Cuba, a safe haven for hard times
At exceptional periods, Cuba and the humanitarian nature of its people, become a safe haven, a valuable guarantee.
The capacity of Cuban people to take strength from rough times is admirable, besides offering a shoulder to hold even strangers, with a smile at hard situations.
Music and a sense of humor have always been resourceful tools at difficult times. If you do not believe this, just remember the verses of troubadour Sindo Garay with his song La Tarde (The evening): Las penas que me maltratan/ son tantas que se atropellan/ y como de matarme tratan/ se agolpan unas a otras/ y por eso no me matan (Hardships suffocate me / they are so many that stumble upon each other/ and as they try to crush me / they run over each other and cannot kill me!)
Cuba and its music are saviors. Just like the Cuban hospitality, friendliness and kindness shelter you, so will the Cubans share the best of them at any time. Much better if there is music in between!
There have been plenty of initiatives from Cuban musicians to lift the spirits at these days of home isolation. From abroad, artists such as jazz musician Chucho Valdés or troubadour Pablo Milanés have performed online concerts for their compatriots and followers all over the world. But it has been at the main island, where musicians have made alliances and worked together on concerts and even festivals, on the Internet.
La música anima, entretiene, salva… (Music cheers you up, entertains and saves us…) Such is the philosophy behind the festival Tunturuntu Pa’Tu Casa (Bye bye, go home!), one of the platforms available to cope with isolation at the same time that tries to emphasizes on the importance of social distancing. The list of participant musicians and music genres is extensive.
Exquisite concert pianists such as Ernán López-Nussa, singer Luna Manzanares or the renowned diva from Buena Vista Social Club, Omara Portuondo, as well as troubadours, pop groups such as Nube Roja or rock bands like Moneda Dura, salsa singer and musician Haila and Alexander Abreu and his band Habana de Primera, are just a few of the ones who have selflessly collaborated.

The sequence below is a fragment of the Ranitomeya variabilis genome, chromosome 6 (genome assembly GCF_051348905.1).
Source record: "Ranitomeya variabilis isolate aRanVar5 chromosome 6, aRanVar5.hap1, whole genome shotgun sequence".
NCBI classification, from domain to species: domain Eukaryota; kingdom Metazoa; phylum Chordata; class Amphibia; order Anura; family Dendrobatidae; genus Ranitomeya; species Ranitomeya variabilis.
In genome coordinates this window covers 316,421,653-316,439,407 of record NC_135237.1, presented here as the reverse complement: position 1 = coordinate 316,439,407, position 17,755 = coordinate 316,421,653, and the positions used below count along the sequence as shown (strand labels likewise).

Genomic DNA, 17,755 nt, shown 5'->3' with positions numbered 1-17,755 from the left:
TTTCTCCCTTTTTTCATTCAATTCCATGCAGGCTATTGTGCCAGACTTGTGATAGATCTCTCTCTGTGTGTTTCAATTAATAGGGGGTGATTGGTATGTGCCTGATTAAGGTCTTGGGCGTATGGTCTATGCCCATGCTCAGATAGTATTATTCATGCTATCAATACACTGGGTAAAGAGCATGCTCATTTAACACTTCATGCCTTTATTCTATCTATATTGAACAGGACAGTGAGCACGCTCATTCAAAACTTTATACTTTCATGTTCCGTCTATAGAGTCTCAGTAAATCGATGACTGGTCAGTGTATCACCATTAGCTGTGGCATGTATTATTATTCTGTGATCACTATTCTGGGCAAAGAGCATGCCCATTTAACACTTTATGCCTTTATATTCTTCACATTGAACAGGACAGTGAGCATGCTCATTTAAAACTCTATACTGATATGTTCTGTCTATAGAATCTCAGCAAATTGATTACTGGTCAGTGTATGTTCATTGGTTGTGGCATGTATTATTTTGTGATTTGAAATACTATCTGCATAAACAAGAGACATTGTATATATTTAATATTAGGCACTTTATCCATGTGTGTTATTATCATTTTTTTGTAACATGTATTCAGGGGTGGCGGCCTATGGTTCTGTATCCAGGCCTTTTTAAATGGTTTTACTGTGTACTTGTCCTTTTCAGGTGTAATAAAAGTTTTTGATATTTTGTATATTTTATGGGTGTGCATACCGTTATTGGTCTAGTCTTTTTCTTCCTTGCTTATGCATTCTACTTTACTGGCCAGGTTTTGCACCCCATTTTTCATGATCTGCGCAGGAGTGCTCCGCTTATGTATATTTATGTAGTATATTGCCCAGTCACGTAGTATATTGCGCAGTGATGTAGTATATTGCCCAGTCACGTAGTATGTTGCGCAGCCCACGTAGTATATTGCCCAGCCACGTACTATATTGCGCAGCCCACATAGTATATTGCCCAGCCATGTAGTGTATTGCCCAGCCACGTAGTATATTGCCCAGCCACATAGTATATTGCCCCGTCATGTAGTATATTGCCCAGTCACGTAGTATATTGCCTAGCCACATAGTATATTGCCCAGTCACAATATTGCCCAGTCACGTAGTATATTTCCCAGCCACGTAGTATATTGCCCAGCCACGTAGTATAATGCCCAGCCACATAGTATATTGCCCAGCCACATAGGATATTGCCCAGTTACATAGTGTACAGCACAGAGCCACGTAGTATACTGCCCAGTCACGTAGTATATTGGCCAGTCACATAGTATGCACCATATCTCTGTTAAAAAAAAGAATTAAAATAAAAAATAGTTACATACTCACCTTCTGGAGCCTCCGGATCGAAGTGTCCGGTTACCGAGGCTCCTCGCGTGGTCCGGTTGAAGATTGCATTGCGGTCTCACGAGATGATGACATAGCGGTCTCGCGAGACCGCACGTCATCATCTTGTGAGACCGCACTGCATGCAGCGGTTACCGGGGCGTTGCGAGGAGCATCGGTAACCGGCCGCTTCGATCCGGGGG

The overall spirit of this project was expressed by Abreu: “I am joining in because it is a way to offer something positive to what is happening in our planet. Music is a peace refuge. We have the power to convince many people with our art and also ask them to do what is right at this moment. At the current state of things, it is better to make and watch a concert from home. It is the best to do.
Every weekend, social media present the artists, their schedule and platforms where they will perform. Sometimes it is the slamming of a door or a child´s voice that interrupts a tune. It does not matter: Tunturuntu Pa’Tu Casa is here to stay, just like the so many solidarity initiatives from these days.
Some artists have played the sax or trumpet from their balconies for their neighbors at 9 o´clock, la hora del Cañonazo (gunshot time) and the hour of the day when in Cuba, people publicly applaud the efforts of health workers.
If Sindo Garay is in heavens singing that of “Hardships suffocate me / they are so many that stumble upon each other”, on Earth and Cuba, solidarity will not stop!
La tierra está llorando is the name of a recently composed and recorded song by a group of renowned Cuban artists that include salsa player Isaac Delgado, Laritza Bacallao and Yomil y El Dany. The song says: “el mundo se está volviendo loco/ la tierra está llorando/ y si no nos juntamos, a esto le queda poco” (the world is going crazy/ the Earth is crying/ and if we do not come together/ there is little time left for all). After these trying times, those who learn from this experience will emerge as better persons. With music, sense of humor and solidarity, Cuba runs first to reach the finish line.